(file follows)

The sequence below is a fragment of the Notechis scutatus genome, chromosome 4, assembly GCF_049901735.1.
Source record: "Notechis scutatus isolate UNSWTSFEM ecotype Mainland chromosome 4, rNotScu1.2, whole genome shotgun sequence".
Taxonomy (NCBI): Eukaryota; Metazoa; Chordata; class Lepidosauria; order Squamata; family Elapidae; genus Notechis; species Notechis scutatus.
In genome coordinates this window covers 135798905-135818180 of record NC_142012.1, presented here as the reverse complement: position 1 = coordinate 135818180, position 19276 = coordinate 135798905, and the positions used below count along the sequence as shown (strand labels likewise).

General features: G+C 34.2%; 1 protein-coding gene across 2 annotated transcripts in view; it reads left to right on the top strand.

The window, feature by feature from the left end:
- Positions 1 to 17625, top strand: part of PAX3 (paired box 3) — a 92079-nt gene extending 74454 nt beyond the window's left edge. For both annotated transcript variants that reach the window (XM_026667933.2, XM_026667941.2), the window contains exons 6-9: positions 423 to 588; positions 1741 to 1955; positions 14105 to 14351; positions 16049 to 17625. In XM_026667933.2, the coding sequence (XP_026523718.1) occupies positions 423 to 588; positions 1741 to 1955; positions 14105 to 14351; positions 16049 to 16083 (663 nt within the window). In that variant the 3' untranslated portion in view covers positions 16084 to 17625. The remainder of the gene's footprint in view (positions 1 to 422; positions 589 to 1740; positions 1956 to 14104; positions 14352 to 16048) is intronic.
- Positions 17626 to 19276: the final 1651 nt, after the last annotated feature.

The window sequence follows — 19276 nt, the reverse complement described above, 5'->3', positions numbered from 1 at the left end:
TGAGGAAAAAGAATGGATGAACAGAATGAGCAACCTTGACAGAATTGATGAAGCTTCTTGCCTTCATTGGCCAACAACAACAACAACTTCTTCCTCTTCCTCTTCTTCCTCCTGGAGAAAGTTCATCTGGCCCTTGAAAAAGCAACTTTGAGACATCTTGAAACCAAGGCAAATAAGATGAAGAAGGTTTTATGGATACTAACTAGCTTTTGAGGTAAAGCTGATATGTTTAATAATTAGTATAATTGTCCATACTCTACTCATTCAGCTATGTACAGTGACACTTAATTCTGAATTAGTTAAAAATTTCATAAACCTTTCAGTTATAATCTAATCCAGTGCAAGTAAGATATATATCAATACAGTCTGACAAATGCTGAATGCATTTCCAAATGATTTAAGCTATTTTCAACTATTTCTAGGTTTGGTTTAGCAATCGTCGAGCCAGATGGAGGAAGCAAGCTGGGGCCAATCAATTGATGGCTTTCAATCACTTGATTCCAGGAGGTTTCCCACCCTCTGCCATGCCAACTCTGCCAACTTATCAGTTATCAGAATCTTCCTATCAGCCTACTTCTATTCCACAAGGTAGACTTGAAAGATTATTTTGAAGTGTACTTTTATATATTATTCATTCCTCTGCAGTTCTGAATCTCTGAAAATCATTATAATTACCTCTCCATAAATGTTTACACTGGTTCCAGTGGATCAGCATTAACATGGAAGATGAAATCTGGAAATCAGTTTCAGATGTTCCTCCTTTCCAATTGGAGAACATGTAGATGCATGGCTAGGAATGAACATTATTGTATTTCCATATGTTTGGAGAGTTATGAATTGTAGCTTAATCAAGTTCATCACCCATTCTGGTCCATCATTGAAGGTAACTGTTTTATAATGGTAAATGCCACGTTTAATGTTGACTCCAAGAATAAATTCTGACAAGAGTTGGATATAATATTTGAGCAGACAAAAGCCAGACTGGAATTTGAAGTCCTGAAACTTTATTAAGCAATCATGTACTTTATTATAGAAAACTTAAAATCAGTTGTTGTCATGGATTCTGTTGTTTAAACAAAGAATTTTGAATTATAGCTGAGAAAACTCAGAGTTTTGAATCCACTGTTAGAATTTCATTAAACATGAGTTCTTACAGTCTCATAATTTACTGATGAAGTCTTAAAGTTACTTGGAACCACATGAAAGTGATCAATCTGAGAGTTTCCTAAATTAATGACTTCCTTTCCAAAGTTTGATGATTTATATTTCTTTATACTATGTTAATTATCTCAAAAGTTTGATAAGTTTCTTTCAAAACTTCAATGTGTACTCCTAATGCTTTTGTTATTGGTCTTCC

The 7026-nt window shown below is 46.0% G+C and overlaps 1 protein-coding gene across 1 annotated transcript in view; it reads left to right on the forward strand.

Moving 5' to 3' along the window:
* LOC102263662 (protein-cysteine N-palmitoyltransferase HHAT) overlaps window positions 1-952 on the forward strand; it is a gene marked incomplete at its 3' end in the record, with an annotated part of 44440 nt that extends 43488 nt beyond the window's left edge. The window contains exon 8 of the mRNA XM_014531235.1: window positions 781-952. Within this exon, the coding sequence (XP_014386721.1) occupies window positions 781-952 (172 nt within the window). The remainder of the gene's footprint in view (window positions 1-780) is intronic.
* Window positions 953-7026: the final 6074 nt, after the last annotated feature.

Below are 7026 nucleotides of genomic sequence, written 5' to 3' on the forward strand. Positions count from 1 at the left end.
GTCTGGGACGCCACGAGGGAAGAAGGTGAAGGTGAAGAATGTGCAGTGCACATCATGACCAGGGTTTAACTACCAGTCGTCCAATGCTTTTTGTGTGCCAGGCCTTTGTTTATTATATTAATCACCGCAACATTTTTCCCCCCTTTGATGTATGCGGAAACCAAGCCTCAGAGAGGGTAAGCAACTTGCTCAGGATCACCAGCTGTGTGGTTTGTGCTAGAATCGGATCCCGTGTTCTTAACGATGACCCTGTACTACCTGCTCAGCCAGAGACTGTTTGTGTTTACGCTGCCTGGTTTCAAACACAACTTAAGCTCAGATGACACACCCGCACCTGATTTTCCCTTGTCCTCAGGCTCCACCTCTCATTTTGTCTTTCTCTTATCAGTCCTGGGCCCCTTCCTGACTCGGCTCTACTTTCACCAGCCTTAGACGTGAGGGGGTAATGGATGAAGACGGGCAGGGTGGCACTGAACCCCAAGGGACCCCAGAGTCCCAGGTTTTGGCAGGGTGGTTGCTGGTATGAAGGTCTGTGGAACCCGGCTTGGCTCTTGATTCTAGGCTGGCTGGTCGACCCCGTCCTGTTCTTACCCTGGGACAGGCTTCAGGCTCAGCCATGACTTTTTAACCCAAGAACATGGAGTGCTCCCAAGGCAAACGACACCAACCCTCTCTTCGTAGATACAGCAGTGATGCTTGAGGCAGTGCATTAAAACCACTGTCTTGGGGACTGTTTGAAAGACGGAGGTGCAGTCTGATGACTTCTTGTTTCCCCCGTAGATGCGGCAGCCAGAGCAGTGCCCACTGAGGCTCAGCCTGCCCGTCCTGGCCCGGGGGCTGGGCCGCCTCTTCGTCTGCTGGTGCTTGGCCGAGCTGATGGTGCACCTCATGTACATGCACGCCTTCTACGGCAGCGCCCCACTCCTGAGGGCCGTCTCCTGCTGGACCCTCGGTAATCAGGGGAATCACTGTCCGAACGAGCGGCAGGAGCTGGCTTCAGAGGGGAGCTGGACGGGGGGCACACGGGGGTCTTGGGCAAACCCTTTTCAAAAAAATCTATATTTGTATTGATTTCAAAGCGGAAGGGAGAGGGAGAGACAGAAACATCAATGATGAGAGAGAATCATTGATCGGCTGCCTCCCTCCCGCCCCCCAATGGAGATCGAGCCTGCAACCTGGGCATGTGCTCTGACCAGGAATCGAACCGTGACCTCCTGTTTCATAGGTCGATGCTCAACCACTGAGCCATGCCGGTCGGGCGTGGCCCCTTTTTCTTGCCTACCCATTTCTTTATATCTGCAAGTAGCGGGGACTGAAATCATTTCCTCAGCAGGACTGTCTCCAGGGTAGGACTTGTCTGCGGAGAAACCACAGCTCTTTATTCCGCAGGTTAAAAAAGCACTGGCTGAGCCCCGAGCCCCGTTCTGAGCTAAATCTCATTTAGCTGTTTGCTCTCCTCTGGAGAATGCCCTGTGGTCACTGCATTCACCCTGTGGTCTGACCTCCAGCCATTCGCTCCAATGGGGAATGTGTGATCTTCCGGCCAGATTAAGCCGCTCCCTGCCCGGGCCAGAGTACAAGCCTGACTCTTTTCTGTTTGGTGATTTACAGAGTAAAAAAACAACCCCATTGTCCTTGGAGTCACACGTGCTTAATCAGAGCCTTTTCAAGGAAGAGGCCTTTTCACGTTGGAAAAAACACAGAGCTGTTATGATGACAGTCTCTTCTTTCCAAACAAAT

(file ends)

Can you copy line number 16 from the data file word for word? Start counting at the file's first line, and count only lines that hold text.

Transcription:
GTCTGGGACGCCACGAGGGAAGAAGGTGAAGGTGAAGAATGTGCAGTGCACATCATGACCAGGGTTTAACTACCAGTCGTCCAATGCTTTTTGTGTGCCAGGCCTTTGTTTATTATATTAATCACCGCAACATTTTTCCCCCCTTTGATGTATGCGGAAACCAAGCCTCAGAGAGGGTAAGCAACTTGCTCAGGATCACCAGCTGTGTGGTTTGTGCTAGAATCGGATCCCGTGTTCTTAACGATGACCCTGTACTACCTGCTCAGCCAGAGACTGTTTGTGTTTACGCTGCCTGGTTTCAAACACAACTTAAGCTCAGATGACACACCCGCACCTGATTTTCCCTTGTCCTCAGGCTCCACCTCTCATTTTGTCTTTCTCTTATCAGTCCTGGGCCCCTTCCTGACTCGGCTCTACTTTCACCAGCCTTAGACGTGAGGGGGTAATGGATGAAGACGGGCAGGGTGGCACTGAACCCCAAGGGACCCCAGAGTCCCAGGTTTTGGCAGGGTGGTTGCTGGTATGAAGGTCTGTGGAACCCGGCTTGGCTCTTGATTCTAGGCTGGCTGGTCGACCCCGTCCTGTTCTTACCCTGGGACAGGCTTCAGGCTCAGCCATGACTTTTTAACCCAAGAACATGGAGTGCTCCCAAGGCAAACGACACCAACCCTCTCTTCGTAGATACAGCAGTGATGCTTGAGGCAGTGCATTAAAACCACTGTCTTGGGGACTGTTTGAAAGACGGAGGTGCAGTCTGATGACTTCTTGTTTCCCCCGTAGATGCGGCAGCCAGAGCAGTGCCCACTGAGGCTCAGCCTGCCCGTCCTGGCCCGGGGGCTGGGCCGCCTCTTCGTCTGCTGGTGCTTGGCCGAGCTGATGGTGCACCTCATGTACATGCACGCCTTCTACGGCAGCGCCCCACTCCTGAGGGCCGTCTCCTGCTGGACCCTCGGTAATCAGGGGAATCACTGTCCGAACGAGCGGCAGGAGCTGGCTTCAGAGGGGAGCTGGACGGGGGGCACACGGGGGTCTTGGGCAAACCCTTTTCAAAAAAATCTATATTTGTATTGATTTCAAAGCGGAAGGGAGAGGGAGAGACAGAAACATCAATGATGAGAGAGAATCATTGATCGGCTGCCTCCCTCCCGCCCCCCAATGGAGATCGAGCCTGCAACCTGGGCATGTGCTCTGACCAGGAATCGAACCGTGACCTCCTGTTTCATAGGTCGATGCTCAACCACTGAGCCATGCCGGTCGGGCGTGGCCCCTTTTTCTTGCCTACCCATTTCTTTATATCTGCAAGTAGCGGGGACTGAAATCATTTCCTCAGCAGGACTGTCTCCAGGGTAGGACTTGTCTGCGGAGAAACCACAGCTCTTTATTCCGCAGGTTAAAAAAGCACTGGCTGAGCCCCGAGCCCCGTTCTGAGCTAAATCTCATTTAGCTGTTTGCTCTCCTCTGGAGAATGCCCTGTGGTCACTGCATTCACCCTGTGGTCTGACCTCCAGCCATTCGCTCCAATGGGGAATGTGTGATCTTCCGGCCAGATTAAGCCGCTCCCTGCCCGGGCCAGAGTACAAGCCTGACTCTTTTCTGTTTGGTGATTTACAGAGTAAAAAAACAACCCCATTGTCCTTGGAGTCACACGTGCTTAATCAGAGCCTTTTCAAGGAAGAGGCCTTTTCACGTTGGAAAAAACACAGAGCTGTTATGATGACAGTCTCTTCTTTCCAAACAAAT